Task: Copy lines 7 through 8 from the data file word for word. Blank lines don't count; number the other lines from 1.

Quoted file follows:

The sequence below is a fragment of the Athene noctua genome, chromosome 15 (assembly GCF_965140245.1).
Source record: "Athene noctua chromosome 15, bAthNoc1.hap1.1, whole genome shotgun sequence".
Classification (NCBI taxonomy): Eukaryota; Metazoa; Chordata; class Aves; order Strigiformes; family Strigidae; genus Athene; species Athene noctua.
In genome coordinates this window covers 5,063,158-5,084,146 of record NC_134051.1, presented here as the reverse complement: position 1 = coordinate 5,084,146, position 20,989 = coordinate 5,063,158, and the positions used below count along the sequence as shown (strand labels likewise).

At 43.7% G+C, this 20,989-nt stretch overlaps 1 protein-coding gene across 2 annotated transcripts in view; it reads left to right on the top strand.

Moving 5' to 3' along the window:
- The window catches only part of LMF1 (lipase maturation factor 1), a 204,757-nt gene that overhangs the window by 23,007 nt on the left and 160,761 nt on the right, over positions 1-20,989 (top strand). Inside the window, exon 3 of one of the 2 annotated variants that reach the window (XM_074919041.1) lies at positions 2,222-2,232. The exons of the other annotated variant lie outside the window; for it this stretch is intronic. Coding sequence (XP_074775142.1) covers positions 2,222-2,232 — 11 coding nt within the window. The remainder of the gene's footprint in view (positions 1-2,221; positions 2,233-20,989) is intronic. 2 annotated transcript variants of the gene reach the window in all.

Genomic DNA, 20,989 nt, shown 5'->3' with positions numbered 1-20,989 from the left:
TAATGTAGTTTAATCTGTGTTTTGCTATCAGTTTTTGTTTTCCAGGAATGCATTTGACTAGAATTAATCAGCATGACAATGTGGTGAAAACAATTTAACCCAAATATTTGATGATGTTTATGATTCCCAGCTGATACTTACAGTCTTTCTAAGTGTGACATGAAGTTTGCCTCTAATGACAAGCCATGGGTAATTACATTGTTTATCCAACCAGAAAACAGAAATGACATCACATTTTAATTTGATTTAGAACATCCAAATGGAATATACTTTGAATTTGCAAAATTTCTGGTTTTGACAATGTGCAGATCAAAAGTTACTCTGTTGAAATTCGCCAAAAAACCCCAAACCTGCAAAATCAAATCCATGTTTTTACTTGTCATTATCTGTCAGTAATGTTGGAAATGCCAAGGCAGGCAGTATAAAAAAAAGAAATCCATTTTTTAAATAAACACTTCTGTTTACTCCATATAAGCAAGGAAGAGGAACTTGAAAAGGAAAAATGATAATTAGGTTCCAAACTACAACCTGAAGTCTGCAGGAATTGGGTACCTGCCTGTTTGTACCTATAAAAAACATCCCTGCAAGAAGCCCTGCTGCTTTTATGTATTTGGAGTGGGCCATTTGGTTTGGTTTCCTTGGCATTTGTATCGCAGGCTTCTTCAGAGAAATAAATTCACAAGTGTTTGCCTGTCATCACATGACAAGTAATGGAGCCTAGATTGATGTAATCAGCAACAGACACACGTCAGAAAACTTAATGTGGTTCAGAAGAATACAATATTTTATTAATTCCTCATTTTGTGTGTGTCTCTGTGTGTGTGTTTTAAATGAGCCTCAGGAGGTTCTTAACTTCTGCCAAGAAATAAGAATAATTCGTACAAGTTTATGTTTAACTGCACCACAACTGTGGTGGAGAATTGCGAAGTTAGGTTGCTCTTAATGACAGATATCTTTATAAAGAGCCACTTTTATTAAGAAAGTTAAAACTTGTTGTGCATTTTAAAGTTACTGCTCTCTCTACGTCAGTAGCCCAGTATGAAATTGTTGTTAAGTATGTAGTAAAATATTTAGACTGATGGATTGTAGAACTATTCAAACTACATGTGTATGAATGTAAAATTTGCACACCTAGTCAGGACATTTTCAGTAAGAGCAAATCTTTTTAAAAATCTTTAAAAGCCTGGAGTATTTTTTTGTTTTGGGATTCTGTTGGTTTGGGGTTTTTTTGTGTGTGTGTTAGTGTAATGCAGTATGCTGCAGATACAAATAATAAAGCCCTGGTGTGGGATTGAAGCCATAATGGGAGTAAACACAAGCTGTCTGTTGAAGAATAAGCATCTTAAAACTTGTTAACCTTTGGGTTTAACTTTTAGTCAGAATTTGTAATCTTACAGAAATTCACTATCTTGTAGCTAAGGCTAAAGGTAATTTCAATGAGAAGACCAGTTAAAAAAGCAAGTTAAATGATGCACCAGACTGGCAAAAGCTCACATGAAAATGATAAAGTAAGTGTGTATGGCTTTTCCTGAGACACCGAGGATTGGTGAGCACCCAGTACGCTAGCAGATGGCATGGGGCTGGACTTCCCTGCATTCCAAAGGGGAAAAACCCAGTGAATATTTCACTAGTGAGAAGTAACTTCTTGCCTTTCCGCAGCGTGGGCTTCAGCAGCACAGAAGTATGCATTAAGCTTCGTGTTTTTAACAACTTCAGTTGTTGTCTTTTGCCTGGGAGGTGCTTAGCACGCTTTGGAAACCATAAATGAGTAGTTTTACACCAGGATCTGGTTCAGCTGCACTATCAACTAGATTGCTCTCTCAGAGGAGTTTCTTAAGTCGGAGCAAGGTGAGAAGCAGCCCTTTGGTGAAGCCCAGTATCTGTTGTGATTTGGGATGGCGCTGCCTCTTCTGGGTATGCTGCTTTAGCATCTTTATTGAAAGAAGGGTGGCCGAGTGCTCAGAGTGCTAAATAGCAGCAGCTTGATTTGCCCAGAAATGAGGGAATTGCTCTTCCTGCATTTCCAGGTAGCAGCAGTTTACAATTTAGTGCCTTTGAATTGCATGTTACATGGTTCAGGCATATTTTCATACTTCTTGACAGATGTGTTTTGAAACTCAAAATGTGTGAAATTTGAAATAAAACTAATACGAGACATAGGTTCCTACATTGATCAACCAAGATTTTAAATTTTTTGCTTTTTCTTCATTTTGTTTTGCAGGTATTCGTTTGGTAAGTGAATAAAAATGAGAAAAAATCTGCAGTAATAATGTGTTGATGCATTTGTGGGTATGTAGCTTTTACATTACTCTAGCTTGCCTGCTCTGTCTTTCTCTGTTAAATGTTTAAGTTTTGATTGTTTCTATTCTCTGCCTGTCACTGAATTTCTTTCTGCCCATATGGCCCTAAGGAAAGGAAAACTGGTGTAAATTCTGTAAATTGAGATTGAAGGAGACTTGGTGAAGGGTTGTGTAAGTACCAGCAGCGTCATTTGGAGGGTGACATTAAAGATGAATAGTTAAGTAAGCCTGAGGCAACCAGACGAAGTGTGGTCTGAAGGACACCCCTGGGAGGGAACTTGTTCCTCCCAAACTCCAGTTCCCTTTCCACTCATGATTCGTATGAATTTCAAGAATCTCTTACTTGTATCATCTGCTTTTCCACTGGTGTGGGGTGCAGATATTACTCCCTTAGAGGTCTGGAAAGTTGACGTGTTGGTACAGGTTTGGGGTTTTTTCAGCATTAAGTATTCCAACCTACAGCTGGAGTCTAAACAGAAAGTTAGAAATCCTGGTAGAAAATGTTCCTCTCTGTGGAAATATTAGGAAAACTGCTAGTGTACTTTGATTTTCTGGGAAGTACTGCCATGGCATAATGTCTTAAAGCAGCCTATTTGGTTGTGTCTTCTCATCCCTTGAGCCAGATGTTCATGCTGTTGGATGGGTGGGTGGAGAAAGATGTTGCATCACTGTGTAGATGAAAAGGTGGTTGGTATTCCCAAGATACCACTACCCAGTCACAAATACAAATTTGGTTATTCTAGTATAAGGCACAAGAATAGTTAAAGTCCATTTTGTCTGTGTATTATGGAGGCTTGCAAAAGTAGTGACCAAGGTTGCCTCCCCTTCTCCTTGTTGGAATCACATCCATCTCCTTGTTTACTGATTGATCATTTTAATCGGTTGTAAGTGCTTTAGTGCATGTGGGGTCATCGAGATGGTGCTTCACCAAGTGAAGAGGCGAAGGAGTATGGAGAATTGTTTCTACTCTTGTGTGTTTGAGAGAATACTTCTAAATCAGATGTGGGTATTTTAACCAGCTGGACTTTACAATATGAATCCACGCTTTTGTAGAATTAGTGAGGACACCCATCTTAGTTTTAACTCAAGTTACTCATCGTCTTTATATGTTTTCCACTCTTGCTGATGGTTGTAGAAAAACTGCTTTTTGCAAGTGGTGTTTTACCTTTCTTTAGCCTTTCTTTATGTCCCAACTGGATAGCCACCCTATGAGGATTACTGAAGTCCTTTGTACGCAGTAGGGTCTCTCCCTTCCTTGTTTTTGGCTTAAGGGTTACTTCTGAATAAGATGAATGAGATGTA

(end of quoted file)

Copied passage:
- The window catches only part of LMF1 (lipase maturation factor 1), a 204,757-nt gene that overhangs the window by 23,007 nt on the left and 160,761 nt on the right, over positions 1-20,989 (top strand). Inside the window, exon 3 of one of the 2 annotated variants that reach the window (XM_074919041.1) lies at positions 2,222-2,232. The exons of the other annotated variant lie outside the window; for it this stretch is intronic. Coding sequence (XP_074775142.1) covers positions 2,222-2,232 — 11 coding nt within the window. The remainder of the gene's footprint in view (positions 1-2,221; positions 2,233-20,989) is intronic. 2 annotated transcript variants of the gene reach the window in all.

Genomic DNA, 20,989 nt, shown 5'->3' with positions numbered 1-20,989 from the left: